SHESHEGWANING – Residents of Sheshegwaning First Nation had a very special COVID-19 ‘community check-in’ provided by motivational speaker Stan Wesley, virtually through Zoom and a large LED screen at the community powwow grounds this past Sunday, to coincide with National Indigenous Peoples Day.
“We’re friends of Stan Wesley, who is originally from Moose Factory; we’ve known him for a long time. He has been to the community several times and is a motivational speaker,” Nicole Bush, of the Sheshegwaning Health Centre, told the Recorder.
“We have a small, tight-knit community, everyone knows each other,” said Ms. Bush. “We are all trying to deal mentally with the COVID-19 pandemic and we asked him to visit our community virtually and basically do a ‘community check-in,’ so we can look at ways to protect ourselves and help everyone in the community who are facing the same problems and concerns through this, and look at what we can do here.”
Ms. Bush said, “Stan is a high-energy dynamic speaker and he uses a lot of humour to get his message across. We just want to help everyone through the pandemic.”
“This day shines longest, and you people are amazing,” Mr. Wesley told the local residents, who bade a happy Father’s Day to all those in attendance.
Community members participated in the presentation using their cell phones.
“Come on Sheshegwaning, let’s love each other,” stated Mr. Wesley. “Welcome to the Stan Wesley Pandemic Show,” he quipped.
“Thank you to your First Nation for inviting me, I’ve been to your community quite a few times and I love it.”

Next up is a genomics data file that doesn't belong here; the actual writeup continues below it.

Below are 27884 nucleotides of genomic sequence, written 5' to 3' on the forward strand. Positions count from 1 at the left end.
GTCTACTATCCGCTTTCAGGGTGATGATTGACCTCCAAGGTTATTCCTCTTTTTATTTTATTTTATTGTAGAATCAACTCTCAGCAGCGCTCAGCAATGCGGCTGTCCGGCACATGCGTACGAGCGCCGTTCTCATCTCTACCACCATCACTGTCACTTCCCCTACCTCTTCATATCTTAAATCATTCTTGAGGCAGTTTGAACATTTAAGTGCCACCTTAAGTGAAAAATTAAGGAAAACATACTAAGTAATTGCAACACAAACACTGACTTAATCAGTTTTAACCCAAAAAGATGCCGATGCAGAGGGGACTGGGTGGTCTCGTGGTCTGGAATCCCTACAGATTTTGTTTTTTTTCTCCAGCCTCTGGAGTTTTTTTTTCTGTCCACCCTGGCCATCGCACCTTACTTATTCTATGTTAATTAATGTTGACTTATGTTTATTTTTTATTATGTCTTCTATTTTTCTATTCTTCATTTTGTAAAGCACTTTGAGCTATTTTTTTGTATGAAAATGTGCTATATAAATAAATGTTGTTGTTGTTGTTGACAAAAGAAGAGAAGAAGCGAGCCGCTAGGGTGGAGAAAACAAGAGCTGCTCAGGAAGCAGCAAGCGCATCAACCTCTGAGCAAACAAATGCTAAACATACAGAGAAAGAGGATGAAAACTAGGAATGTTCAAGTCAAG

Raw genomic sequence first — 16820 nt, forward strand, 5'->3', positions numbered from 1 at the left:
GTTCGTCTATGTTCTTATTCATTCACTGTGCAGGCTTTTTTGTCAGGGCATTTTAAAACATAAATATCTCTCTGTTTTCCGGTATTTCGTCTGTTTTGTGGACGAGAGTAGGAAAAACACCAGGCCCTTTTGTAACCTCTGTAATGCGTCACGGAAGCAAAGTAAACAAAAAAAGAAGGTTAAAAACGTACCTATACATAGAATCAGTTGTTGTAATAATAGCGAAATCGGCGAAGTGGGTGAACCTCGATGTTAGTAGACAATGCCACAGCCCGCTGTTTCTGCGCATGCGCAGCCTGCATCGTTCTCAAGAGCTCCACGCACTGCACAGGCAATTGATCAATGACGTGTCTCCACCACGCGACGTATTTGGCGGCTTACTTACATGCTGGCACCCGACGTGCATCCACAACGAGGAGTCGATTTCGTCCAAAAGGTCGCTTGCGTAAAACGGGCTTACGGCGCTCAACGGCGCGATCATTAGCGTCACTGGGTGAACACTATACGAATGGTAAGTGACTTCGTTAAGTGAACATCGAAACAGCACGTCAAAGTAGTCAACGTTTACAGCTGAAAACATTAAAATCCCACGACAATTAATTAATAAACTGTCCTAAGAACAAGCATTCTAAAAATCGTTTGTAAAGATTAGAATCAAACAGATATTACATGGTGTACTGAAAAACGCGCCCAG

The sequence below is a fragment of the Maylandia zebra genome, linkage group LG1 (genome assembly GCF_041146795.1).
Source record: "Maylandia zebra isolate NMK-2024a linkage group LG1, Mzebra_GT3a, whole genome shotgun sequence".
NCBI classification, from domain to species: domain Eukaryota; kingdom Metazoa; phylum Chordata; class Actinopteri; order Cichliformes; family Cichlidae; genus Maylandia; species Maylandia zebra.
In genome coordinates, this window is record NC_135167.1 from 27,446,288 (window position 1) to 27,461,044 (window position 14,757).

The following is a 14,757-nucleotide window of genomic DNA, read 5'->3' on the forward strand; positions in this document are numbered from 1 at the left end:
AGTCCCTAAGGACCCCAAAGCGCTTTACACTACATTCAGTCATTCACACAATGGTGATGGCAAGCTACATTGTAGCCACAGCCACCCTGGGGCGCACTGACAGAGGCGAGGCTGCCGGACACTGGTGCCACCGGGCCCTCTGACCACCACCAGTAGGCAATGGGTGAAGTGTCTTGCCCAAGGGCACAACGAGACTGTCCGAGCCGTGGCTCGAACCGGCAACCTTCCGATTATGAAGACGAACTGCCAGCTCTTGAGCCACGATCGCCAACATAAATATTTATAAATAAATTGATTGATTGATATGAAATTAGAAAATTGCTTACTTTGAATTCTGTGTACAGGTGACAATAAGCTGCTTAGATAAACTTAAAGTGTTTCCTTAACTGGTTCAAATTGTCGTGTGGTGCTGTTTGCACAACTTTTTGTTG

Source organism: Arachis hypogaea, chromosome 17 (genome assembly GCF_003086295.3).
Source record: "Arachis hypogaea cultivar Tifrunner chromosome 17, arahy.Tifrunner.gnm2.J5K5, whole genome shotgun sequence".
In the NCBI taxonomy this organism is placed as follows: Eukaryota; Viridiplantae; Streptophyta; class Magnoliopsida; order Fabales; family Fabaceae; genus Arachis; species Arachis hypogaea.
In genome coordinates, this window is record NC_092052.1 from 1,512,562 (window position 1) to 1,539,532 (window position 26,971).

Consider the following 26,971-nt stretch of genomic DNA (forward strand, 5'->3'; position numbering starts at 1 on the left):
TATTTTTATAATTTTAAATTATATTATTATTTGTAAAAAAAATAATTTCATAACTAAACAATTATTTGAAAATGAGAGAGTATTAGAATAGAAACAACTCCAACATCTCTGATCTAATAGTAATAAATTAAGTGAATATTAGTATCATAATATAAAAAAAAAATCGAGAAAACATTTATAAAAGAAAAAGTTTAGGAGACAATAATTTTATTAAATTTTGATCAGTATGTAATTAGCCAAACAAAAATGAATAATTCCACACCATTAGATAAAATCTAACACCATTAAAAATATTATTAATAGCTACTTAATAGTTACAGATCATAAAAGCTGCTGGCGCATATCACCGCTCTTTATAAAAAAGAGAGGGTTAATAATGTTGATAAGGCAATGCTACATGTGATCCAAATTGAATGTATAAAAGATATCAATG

Mr. Wesley posed a series of questions to the residents to respond to, including what kind of pet do you prefer? What is your favourite powwow food? What slang is unique to the community? He also asked for and received responses to what community members feel an apt title would be for a movie made about their pandemic experiences. Among the responses were, ‘No Hugs Allowed’ and ‘Groundhog Day.’
Community members were asked to describe COVID-19 in one word, and some of the responses included isolation, regulations, sucks, scary, lonely and monotonous.
“What do you miss the most?” asked Mr. Wesley, who received replies such as family, freedom to travel, leaving the house, vacation, big gatherings, hugs, live music and concerts. “I love handshakes and hugs, but this has been taken away with the pandemic,” said Mr. Wesley. “I can’t wait for us getting back to a normal world.”
Community members were asked what they have learned about themselves during the pandemic and if they could provide any words of encouragement for people who are struggling out there. “This too shall pass, be brave, patient and keep going, we miss seeing you, keep in touch, you’re valued in your community. Just breathe, take it one day at a time” and “you can get through this” were some of the responses.
“This is a major pandemic and we need to take seriously,” said Mr. Wesley. “But what are you going to say in the future because people will look to you in the future to explain what it was like.”
The residents also said that once this pandemic is over, that the community and families will celebrate.
Then he had participants take part in a fun pandemic game.
Born and raised in Moose Factory, Ontario, a Cree community on the south coast of James Bay, Mr. Wesley as a youth began what would be a life-long career of bringing laughter and meaning to audiences with the creation of ‘Bunnuck,’ a weekly show that aired on TVO and TVNC for several seasons.
Since then for over 20 years, he has engaged and entertained audiences with his unique style of fun and in-depth presentations, keynotes, emcee and facilitation services. He speaks on a variety of issues with a focus on celebrating success and advancing good, healthy relations among Indigenous and non-Indigenous peoples.
He has worked at the local, regional, provincial and national levels. With his high-energy, sincere professional approach, he is considered by many to be one of the top speakers in the country today.
During the early afternoon, many kids of all ages relaxed by flying kites at the Sheshegwaning lakefront. And after Mr. Wesley’s presentation, everyone gathered for a fresh fish and chip dinner.